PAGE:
For this series about the crossover wisdom between work and life I talked to Anand Sharma about lifelong learning and leadership. Anand is the retired founder and CEO of TBM Consulting Group. He currently leads the South East Asia Leadership Academy (SEALA). SEALA is currently looking for high potential, mid-career leaders to apply for their next session starting in January 2019.
Learn from People with Practical Experience
In my ongoing education I was picky about which professors I studied with. I would only select professors with practical experience. During my undergraduate years, I found that the professors who had only been teachers were like parrots repeating back what they’d read. They had no personal experience to enrich the learning. The teachings from professors who had worked in industry before becoming academics came from the heart, not from repeating what they’d learned in books. That has stayed with me throughout my life.
Over the years friends have asked me to counsel their sons and daughters about what they should do next in their education. In most cases, after undergraduate school, their parents wanted them to get a graduate degree. I advised almost all of them to get 2 to 5 years of real work experience so that they would better understand human dynamics and demands. Getting that first makes graduate school much more meaningful.
Follow Your Passions into Retirement
My interest has always been on the practical side of leadership. What works and what doesn’t work. When I was at TBM I worked with many CEOs. They were all very intelligent. That’s how they got to where they are. But in many cases their people skills were not very good. They didn’t really understand who they were, how to relate to other people, or how to motivate people internally. My contribution was helping them become better human beings in addition to being good number crunchers.
When I started thinking about retiring I thought hard about what I was going to do because I’m not the retiring type. Someone recommended the Society of International Business Fellows (SIBF), where I could meet other leaders and possibly find some board positions. I went to some of their networking meetings, which were fine. But in 2012, after the Arab Spring, SIBF started a leadership academy in the Middle East. I was intrigued.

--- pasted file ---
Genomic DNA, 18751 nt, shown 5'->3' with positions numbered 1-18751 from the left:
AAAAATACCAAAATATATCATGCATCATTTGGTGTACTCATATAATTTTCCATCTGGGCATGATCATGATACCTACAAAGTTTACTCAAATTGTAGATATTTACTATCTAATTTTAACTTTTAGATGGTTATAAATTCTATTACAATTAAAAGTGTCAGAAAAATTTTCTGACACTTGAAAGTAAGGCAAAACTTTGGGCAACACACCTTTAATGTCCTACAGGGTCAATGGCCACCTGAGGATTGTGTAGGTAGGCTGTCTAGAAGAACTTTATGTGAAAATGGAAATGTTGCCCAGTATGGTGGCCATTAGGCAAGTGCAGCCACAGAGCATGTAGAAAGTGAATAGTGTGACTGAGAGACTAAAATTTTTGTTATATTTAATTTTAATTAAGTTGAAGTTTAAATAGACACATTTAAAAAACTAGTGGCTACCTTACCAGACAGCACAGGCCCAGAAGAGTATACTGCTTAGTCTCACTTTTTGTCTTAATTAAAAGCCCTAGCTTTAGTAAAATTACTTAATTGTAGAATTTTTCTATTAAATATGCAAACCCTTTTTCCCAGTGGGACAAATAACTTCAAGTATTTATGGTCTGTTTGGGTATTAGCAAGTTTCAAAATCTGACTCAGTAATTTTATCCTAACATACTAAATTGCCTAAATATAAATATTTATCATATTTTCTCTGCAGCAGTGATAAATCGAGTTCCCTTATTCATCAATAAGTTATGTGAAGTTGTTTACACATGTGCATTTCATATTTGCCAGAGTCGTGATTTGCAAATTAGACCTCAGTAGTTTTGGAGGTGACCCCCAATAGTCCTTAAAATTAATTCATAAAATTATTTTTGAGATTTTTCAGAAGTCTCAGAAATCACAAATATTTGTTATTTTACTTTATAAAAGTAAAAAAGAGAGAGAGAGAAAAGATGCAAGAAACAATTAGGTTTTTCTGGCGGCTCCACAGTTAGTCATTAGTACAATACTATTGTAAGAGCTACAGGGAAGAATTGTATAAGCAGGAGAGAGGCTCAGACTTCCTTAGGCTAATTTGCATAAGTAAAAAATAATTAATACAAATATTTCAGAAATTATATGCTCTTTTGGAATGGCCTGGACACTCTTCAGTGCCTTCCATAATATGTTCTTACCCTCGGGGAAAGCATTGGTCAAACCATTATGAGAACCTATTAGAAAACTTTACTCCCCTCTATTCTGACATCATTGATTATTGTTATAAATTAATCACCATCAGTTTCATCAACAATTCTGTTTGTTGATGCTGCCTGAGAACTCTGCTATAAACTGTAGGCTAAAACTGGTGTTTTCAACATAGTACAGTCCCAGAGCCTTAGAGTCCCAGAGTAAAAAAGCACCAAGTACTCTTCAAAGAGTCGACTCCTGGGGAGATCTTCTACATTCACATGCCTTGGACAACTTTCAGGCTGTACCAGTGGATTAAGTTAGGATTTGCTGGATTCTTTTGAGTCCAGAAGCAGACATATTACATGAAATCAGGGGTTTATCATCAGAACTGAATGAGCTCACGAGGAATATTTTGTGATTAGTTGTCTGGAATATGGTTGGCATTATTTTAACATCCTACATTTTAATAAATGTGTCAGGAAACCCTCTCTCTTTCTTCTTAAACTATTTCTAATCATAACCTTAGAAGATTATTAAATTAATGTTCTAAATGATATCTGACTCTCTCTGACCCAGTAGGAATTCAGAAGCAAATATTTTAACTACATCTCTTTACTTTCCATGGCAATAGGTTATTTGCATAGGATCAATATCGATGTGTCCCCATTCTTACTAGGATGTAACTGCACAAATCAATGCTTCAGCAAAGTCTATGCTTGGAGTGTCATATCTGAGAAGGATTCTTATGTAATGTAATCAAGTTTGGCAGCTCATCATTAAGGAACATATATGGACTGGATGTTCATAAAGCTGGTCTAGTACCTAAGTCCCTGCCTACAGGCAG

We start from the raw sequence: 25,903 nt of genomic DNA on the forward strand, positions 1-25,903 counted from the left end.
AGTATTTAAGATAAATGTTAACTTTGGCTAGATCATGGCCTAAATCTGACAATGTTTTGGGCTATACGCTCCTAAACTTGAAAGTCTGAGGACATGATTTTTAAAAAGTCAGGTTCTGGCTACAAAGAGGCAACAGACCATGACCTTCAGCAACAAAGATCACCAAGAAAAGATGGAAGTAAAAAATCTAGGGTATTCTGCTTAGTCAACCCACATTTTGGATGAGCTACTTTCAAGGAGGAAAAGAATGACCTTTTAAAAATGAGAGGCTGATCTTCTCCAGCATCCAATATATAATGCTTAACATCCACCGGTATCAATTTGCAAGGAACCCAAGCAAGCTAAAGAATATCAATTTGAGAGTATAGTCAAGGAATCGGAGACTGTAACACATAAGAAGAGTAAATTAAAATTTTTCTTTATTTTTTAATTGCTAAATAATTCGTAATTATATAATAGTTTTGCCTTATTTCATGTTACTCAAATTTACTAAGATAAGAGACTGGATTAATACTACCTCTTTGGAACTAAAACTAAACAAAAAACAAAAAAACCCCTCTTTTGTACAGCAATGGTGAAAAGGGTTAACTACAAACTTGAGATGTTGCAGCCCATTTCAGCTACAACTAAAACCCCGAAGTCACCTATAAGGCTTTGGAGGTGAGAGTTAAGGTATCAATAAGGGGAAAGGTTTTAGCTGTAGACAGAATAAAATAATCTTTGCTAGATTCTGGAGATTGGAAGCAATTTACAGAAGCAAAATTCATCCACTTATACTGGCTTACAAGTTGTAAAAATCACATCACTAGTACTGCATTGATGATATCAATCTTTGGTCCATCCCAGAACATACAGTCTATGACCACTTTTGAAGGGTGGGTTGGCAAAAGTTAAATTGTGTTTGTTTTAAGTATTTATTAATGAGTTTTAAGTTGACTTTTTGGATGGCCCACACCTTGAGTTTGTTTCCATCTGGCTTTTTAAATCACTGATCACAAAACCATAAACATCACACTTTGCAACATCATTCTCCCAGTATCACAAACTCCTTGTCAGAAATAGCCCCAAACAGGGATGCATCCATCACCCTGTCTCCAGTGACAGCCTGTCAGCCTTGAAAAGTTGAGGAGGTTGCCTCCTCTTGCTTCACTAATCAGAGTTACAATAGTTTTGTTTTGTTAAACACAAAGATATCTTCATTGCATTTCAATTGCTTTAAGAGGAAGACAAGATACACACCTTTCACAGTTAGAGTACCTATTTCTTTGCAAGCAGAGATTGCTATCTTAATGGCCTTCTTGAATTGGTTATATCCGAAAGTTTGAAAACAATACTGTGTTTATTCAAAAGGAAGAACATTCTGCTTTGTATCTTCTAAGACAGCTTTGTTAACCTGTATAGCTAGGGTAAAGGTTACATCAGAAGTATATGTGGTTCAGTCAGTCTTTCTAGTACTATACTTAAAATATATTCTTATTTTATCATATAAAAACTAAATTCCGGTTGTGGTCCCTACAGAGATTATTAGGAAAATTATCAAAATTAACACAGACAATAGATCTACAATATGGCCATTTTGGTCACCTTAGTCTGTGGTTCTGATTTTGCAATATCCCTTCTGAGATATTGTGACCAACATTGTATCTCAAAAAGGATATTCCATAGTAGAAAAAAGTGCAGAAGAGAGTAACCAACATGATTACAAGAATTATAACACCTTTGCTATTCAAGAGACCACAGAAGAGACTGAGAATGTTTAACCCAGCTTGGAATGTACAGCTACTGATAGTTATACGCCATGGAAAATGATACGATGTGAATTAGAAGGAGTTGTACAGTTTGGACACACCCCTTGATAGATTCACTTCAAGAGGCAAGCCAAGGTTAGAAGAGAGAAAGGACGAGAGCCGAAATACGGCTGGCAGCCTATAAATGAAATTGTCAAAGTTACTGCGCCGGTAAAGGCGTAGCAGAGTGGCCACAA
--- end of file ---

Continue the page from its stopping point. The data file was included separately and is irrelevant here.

My wife Anu and I volunteered to be facilitators at that event to understand how it worked. The business leaders that they had gathered from around the Middle East were just like the business leaders I’d worked with in the past. Over the course of a 10-day boot camp, everyone learned practical insights into how to manage people and lead a growing organization.
I decided I wanted to bring something like that to the region of the world where I’m from, to South and Southeast Asia. I talked to the organizer about how they pulled the event together and he said I’d have to be patient, that it would take 3 to 4 years to recruit a board and organize the first academy. That’s not how I work. I know how to save time. [TBM originally stood for "time-based management."]
At the SIBF board meeting in late 2012 I announced that I wanted to have our first leadership academy in January 2014. The board had doubts but gave their blessings after I pledged my personal financial support. During 2013 Anu and I traveled all over southern Asia for 4 to 5 weeks at a time. We met with hundreds of people to build a board of directors and find students who we felt were qualified. We eventually found six directors and the South East Asia Leadership Academy (SEALA) hosted our first session in January 2014 in Chennai, India.
Build Future Leaders Who Will Make a Difference
This past January we hosted our fifth leadership academy in Sri Lanka. It’s a life-changing experience for many people. When they arrive on the first day they don’t know exactly what to expect. Looking at the 10-day program, with no breaks, some expect to be bored. That feeling only lasts for maybe 24 hours and by the 10th day they want to extend the time. That’s the kind of impact it has.
The curriculum is 60% about helping people strengthen their inner core. We help them understand what they’re made of, and then help develop their inner core with values and purpose. The remaining 40% is about leadership techniques: developing and implementing a strategy, operational excellence, value innovation, team building, win-win negotiations, and holding people accountable.
We facilitate the learning process with maximum impact and retention. Each morning we start with a lecture on a certain topic, followed by some kind of simulation to enforce learning. In the afternoon we divide them into small groups of six people with two facilitators each, which is where they try to make sense of what they’ve learned. The facilitators are experienced leaders, volunteers who sacrifice their time and even pay their own way to participate.
We’ve taken about 150 people through this program. We select roughly 80% of people from industry and about 20% from civil society: NGOs, government and academia. The goal, by taking people through this process and making them more effective leaders, is that they will create thousands of jobs and bring prosperity and good things to the region. That’s the motivation for me.
References and Recommended Reading
I am an independent leadership and management writer, editor, researcher and journalist. For the past ten-plus years (wow, has it been that long already?) I have helped business leaders and companies tell powerful stories.
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